How Senate-passed immigration bill would affect alien hiring
''We have lost control of our own borders.''
So declared Attorney General William French Smith in June 1981, as he recommended the most sweeping revision of American immigration law in 30 years. The Senate Aug. 17 passed such a bill overwhelmingly, 81 to 18, and a similar bill waits in the House Judiciary Committee. Whether Congress finally acts on a measure urged by President Reagan remains to be seen.
Half a million illegal immigrants enter the nation annually, according to some estimates, in addition to legal immigration quotas believed to be the most generous in the world.
The Senate bill would seek to regulate a situation where estimates of illegal aliens in the country range from 3 million to 6 million, where border patrols are hard pressed, and where domestic unemployment is 9.8 percent. The last major immigration act (McCarran-Walter bill) was passed in 1952 and established quotas. The pending bill, sponsored by Sen. Alan K. Simpson (R) of Wyoming and Rep. Romano L. Mazzoli (D) of Kentucky, makes some radical departures from current legislation. The new law would:
* Impose civil and criminal sanctions against employers who knowingly hire illegal aliens. (Lawmakers hope to reduce illegal entry by diminishing the incentive of quick jobs.) Employers of less than four people would not have to make reports.
* Set up an elaborate verification program to help employers determine the legality of potential workers. The program may include hard-to-forge identification papers printed on bank note paper like dollar bills.
* Provide amnesty for most illegal aliens already in the United States, with terms varying by category and length of stay.
* Revise temporary guest-worker programs to help US areas hit by worker shortage, such as harvesters for special farm crops.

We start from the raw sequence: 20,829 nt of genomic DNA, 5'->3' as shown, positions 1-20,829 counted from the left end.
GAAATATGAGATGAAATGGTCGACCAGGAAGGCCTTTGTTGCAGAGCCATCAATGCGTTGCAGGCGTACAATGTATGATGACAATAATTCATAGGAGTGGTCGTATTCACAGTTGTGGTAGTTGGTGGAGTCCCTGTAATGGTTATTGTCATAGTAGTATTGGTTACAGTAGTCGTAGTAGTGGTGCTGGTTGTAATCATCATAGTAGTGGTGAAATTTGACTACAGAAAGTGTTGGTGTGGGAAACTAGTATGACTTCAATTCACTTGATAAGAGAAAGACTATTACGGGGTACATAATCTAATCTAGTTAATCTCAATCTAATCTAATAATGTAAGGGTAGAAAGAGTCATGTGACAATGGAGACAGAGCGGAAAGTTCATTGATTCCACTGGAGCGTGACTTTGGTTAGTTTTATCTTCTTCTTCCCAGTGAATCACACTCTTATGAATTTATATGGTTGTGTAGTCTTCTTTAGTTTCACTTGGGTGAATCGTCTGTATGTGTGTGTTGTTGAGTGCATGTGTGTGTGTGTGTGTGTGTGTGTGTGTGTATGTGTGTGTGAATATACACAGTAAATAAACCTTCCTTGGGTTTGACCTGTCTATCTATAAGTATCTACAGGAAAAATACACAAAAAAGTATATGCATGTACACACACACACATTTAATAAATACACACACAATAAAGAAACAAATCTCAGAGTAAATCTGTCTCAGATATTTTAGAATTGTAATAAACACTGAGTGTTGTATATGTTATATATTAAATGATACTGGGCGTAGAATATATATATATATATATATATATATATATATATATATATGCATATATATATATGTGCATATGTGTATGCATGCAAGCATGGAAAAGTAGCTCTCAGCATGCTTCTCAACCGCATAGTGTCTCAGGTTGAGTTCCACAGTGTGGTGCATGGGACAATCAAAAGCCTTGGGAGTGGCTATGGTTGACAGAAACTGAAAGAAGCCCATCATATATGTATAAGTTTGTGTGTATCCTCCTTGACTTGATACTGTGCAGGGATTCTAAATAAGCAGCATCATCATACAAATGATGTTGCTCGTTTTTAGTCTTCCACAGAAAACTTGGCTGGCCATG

* Put a cap on overall alien admissions to the US at 425,000 (about the present level) with quotas of 20,000 migrants from each foreign country. The exceptions are Mexico and Canada, which each would have a quota of 40,000. Canada's unused quota, if any, would be available to Mexico.
* Revise restrictions on categories of those allowed to immigrate: special treatment for brothers and sisters of American citizens (known as the fifth visa preference) would be eliminated.
* Streamline procedures for exclusion, deportation, and refugee claims.
Until recently, Congress has avoided a problem that is admittedly changing America's demography. A witness at a Brookings Institution seminar last December noted that ''there are 2,300 Border Patrol agents and at any given time there are only about 230 on the line.'' Reporting for the President's Select Commission on Immigration in March 1981, chairman Theodore M. Hesburgh acknowledged ''dissatisfaction among US citizens with an immigration policy that seems to be out of control.''
The task force estimated that 500,000 people might be added to the permanent population each year through illegal immigration, while other illegals make a circular flow annually across borders.
In introducing the bill to Congress, Senator Simpson said its purpose is ''to bring immigration to the United States back under the control of the American people.'' An unusual coalition voted against the bill; some thought it too permissive, others thought it too harsh. Sens. Edward M. Kennedy (D) of Massachusetts and Gary Hart (D) of Colorado wanted more lenient terms. Sens. Jesse Helms (R) of North Carolina and John Tower (R) of Texas wanted sharper action.
The House now determines the fate of the bill. Rep. Peter W. Rodino Jr. (D) of New Jersey, who heads the House Judiciary Committee, says the bill will come up in committee in September. The House has a nearly identical bill pending in the immigration subcommittee.